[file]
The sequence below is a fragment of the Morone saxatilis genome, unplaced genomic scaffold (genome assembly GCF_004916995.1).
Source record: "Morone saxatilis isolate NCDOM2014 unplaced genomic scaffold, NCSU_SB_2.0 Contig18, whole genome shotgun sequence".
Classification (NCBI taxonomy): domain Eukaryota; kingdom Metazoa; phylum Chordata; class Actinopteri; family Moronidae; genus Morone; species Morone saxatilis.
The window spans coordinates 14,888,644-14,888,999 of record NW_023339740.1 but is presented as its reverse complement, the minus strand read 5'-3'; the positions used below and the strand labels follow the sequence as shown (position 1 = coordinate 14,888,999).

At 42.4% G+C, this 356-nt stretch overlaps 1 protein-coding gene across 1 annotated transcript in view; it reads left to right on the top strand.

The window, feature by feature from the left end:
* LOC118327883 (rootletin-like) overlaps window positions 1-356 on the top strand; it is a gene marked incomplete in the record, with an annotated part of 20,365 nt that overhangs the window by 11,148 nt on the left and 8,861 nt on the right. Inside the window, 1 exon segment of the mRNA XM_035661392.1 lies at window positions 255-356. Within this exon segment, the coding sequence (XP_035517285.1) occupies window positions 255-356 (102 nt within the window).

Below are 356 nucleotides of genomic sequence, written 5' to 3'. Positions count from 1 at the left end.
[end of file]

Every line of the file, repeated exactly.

The sequence below is a fragment of the Morone saxatilis genome, unplaced genomic scaffold (genome assembly GCF_004916995.1).
Source record: "Morone saxatilis isolate NCDOM2014 unplaced genomic scaffold, NCSU_SB_2.0 Contig18, whole genome shotgun sequence".
Classification (NCBI taxonomy): domain Eukaryota; kingdom Metazoa; phylum Chordata; class Actinopteri; family Moronidae; genus Morone; species Morone saxatilis.
The window spans coordinates 14,888,644-14,888,999 of record NW_023339740.1 but is presented as its reverse complement, the minus strand read 5'-3'; the positions used below and the strand labels follow the sequence as shown (position 1 = coordinate 14,888,999).

At 42.4% G+C, this 356-nt stretch overlaps 1 protein-coding gene across 1 annotated transcript in view; it reads left to right on the top strand.

The window, feature by feature from the left end:
* LOC118327883 (rootletin-like) overlaps window positions 1-356 on the top strand; it is a gene marked incomplete in the record, with an annotated part of 20,365 nt that overhangs the window by 11,148 nt on the left and 8,861 nt on the right. Inside the window, 1 exon segment of the mRNA XM_035661392.1 lies at window positions 255-356. Within this exon segment, the coding sequence (XP_035517285.1) occupies window positions 255-356 (102 nt within the window).

Below are 356 nucleotides of genomic sequence, written 5' to 3'. Positions count from 1 at the left end.